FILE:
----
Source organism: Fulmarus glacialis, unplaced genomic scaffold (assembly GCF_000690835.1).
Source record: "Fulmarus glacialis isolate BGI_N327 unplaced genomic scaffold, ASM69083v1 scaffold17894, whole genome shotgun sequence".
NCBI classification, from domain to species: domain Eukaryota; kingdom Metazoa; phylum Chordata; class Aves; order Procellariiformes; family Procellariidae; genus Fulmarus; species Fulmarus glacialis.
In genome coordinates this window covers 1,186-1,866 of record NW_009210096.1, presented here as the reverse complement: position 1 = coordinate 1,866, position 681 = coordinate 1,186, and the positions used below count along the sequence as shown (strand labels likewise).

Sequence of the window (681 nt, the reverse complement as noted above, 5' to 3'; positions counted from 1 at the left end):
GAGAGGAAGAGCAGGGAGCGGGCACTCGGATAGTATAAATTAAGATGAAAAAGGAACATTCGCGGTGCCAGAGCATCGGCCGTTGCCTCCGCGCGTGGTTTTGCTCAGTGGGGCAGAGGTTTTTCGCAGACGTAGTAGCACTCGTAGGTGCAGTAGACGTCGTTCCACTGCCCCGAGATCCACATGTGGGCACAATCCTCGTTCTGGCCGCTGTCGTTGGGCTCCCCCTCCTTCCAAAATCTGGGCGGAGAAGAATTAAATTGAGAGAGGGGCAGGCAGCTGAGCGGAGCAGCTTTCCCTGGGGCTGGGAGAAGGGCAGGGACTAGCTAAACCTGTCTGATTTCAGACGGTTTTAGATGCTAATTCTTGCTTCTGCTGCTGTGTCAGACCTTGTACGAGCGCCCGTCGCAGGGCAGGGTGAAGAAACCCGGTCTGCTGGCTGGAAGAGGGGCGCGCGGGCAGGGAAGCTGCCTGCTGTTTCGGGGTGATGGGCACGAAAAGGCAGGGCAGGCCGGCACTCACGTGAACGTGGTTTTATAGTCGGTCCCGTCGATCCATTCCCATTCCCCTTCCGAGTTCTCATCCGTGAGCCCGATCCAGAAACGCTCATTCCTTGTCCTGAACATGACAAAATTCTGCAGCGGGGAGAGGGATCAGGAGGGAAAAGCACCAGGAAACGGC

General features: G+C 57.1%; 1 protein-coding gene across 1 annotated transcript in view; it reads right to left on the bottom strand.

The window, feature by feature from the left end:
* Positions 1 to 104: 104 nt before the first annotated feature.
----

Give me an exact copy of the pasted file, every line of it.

Source organism: Fulmarus glacialis, unplaced genomic scaffold (assembly GCF_000690835.1).
Source record: "Fulmarus glacialis isolate BGI_N327 unplaced genomic scaffold, ASM69083v1 scaffold17894, whole genome shotgun sequence".
NCBI classification, from domain to species: domain Eukaryota; kingdom Metazoa; phylum Chordata; class Aves; order Procellariiformes; family Procellariidae; genus Fulmarus; species Fulmarus glacialis.
In genome coordinates this window covers 1,186-1,866 of record NW_009210096.1, presented here as the reverse complement: position 1 = coordinate 1,866, position 681 = coordinate 1,186, and the positions used below count along the sequence as shown (strand labels likewise).

Sequence of the window (681 nt, the reverse complement as noted above, 5' to 3'; positions counted from 1 at the left end):
GAGAGGAAGAGCAGGGAGCGGGCACTCGGATAGTATAAATTAAGATGAAAAAGGAACATTCGCGGTGCCAGAGCATCGGCCGTTGCCTCCGCGCGTGGTTTTGCTCAGTGGGGCAGAGGTTTTTCGCAGACGTAGTAGCACTCGTAGGTGCAGTAGACGTCGTTCCACTGCCCCGAGATCCACATGTGGGCACAATCCTCGTTCTGGCCGCTGTCGTTGGGCTCCCCCTCCTTCCAAAATCTGGGCGGAGAAGAATTAAATTGAGAGAGGGGCAGGCAGCTGAGCGGAGCAGCTTTCCCTGGGGCTGGGAGAAGGGCAGGGACTAGCTAAACCTGTCTGATTTCAGACGGTTTTAGATGCTAATTCTTGCTTCTGCTGCTGTGTCAGACCTTGTACGAGCGCCCGTCGCAGGGCAGGGTGAAGAAACCCGGTCTGCTGGCTGGAAGAGGGGCGCGCGGGCAGGGAAGCTGCCTGCTGTTTCGGGGTGATGGGCACGAAAAGGCAGGGCAGGCCGGCACTCACGTGAACGTGGTTTTATAGTCGGTCCCGTCGATCCATTCCCATTCCCCTTCCGAGTTCTCATCCGTGAGCCCGATCCAGAAACGCTCATTCCTTGTCCTGAACATGACAAAATTCTGCAGCGGGGAGAGGGATCAGGAGGGAAAAGCACCAGGAAACGGC

General features: G+C 57.1%; 1 protein-coding gene across 1 annotated transcript in view; it reads right to left on the bottom strand.

The window, feature by feature from the left end:
* Positions 1 to 104: 104 nt before the first annotated feature.